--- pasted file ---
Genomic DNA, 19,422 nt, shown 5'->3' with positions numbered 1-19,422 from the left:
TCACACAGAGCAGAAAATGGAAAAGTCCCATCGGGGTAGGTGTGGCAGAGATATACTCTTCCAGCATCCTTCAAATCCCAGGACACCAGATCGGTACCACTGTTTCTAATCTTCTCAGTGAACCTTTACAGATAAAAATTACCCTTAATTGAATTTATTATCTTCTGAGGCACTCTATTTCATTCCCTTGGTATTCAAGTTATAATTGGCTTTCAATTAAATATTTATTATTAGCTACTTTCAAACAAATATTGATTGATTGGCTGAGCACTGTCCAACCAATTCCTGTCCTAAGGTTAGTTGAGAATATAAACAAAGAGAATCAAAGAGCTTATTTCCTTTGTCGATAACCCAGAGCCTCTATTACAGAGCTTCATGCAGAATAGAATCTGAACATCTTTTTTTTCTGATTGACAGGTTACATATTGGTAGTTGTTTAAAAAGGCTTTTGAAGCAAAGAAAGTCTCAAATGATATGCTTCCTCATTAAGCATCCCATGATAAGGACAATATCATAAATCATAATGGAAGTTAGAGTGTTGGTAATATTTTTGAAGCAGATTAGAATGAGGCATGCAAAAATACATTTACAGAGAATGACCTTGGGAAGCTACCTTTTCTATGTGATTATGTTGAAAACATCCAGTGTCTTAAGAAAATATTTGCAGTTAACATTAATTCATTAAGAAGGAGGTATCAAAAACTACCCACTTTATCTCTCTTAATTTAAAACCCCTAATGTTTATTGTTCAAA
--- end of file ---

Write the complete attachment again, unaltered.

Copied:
Genomic DNA, 19,422 nt, shown 5'->3' with positions numbered 1-19,422 from the left:
TCACACAGAGCAGAAAATGGAAAAGTCCCATCGGGGTAGGTGTGGCAGAGATATACTCTTCCAGCATCCTTCAAATCCCAGGACACCAGATCGGTACCACTGTTTCTAATCTTCTCAGTGAACCTTTACAGATAAAAATTACCCTTAATTGAATTTATTATCTTCTGAGGCACTCTATTTCATTCCCTTGGTATTCAAGTTATAATTGGCTTTCAATTAAATATTTATTATTAGCTACTTTCAAACAAATATTGATTGATTGGCTGAGCACTGTCCAACCAATTCCTGTCCTAAGGTTAGTTGAGAATATAAACAAAGAGAATCAAAGAGCTTATTTCCTTTGTCGATAACCCAGAGCCTCTATTACAGAGCTTCATGCAGAATAGAATCTGAACATCTTTTTTTTCTGATTGACAGGTTACATATTGGTAGTTGTTTAAAAAGGCTTTTGAAGCAAAGAAAGTCTCAAATGATATGCTTCCTCATTAAGCATCCCATGATAAGGACAATATCATAAATCATAATGGAAGTTAGAGTGTTGGTAATATTTTTGAAGCAGATTAGAATGAGGCATGCAAAAATACATTTACAGAGAATGACCTTGGGAAGCTACCTTTTCTATGTGATTATGTTGAAAACATCCAGTGTCTTAAGAAAATATTTGCAGTTAACATTAATTCATTAAGAAGGAGGTATCAAAAACTACCCACTTTATCTCTCTTAATTTAAAACCCCTAATGTTTATTGTTCAAA